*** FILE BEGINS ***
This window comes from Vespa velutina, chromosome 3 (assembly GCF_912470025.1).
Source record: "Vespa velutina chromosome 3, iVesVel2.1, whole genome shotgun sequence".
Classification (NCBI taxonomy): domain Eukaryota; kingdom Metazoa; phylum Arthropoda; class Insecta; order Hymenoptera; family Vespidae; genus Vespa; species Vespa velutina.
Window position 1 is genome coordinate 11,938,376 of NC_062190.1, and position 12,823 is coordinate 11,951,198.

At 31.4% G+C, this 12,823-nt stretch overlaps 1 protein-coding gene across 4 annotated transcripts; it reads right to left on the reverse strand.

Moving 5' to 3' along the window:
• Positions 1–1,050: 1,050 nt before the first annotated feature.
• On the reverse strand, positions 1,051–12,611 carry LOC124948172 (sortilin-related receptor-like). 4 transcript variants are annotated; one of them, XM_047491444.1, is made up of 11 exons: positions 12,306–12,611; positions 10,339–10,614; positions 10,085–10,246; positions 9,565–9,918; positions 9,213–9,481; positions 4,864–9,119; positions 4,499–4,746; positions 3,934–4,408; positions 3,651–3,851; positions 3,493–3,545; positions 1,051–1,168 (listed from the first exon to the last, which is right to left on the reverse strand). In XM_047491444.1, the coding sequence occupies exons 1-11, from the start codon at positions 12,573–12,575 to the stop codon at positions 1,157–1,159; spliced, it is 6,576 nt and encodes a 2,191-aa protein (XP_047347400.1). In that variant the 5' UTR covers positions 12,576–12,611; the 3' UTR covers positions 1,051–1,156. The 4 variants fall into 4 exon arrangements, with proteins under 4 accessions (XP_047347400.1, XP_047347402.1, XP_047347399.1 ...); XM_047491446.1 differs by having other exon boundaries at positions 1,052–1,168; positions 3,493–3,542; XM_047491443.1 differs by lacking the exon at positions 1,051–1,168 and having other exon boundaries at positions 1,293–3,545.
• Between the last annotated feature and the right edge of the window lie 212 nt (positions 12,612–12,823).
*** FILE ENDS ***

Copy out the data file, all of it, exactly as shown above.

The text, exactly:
This window comes from Vespa velutina, chromosome 3 (assembly GCF_912470025.1).
Source record: "Vespa velutina chromosome 3, iVesVel2.1, whole genome shotgun sequence".
Classification (NCBI taxonomy): domain Eukaryota; kingdom Metazoa; phylum Arthropoda; class Insecta; order Hymenoptera; family Vespidae; genus Vespa; species Vespa velutina.
Window position 1 is genome coordinate 11,938,376 of NC_062190.1, and position 12,823 is coordinate 11,951,198.

At 31.4% G+C, this 12,823-nt stretch overlaps 1 protein-coding gene across 4 annotated transcripts; it reads right to left on the reverse strand.

Moving 5' to 3' along the window:
• Positions 1–1,050: 1,050 nt before the first annotated feature.
• On the reverse strand, positions 1,051–12,611 carry LOC124948172 (sortilin-related receptor-like). 4 transcript variants are annotated; one of them, XM_047491444.1, is made up of 11 exons: positions 12,306–12,611; positions 10,339–10,614; positions 10,085–10,246; positions 9,565–9,918; positions 9,213–9,481; positions 4,864–9,119; positions 4,499–4,746; positions 3,934–4,408; positions 3,651–3,851; positions 3,493–3,545; positions 1,051–1,168 (listed from the first exon to the last, which is right to left on the reverse strand). In XM_047491444.1, the coding sequence occupies exons 1-11, from the start codon at positions 12,573–12,575 to the stop codon at positions 1,157–1,159; spliced, it is 6,576 nt and encodes a 2,191-aa protein (XP_047347400.1). In that variant the 5' UTR covers positions 12,576–12,611; the 3' UTR covers positions 1,051–1,156. The 4 variants fall into 4 exon arrangements, with proteins under 4 accessions (XP_047347400.1, XP_047347402.1, XP_047347399.1 ...); XM_047491446.1 differs by having other exon boundaries at positions 1,052–1,168; positions 3,493–3,542; XM_047491443.1 differs by lacking the exon at positions 1,051–1,168 and having other exon boundaries at positions 1,293–3,545.
• Between the last annotated feature and the right edge of the window lie 212 nt (positions 12,612–12,823).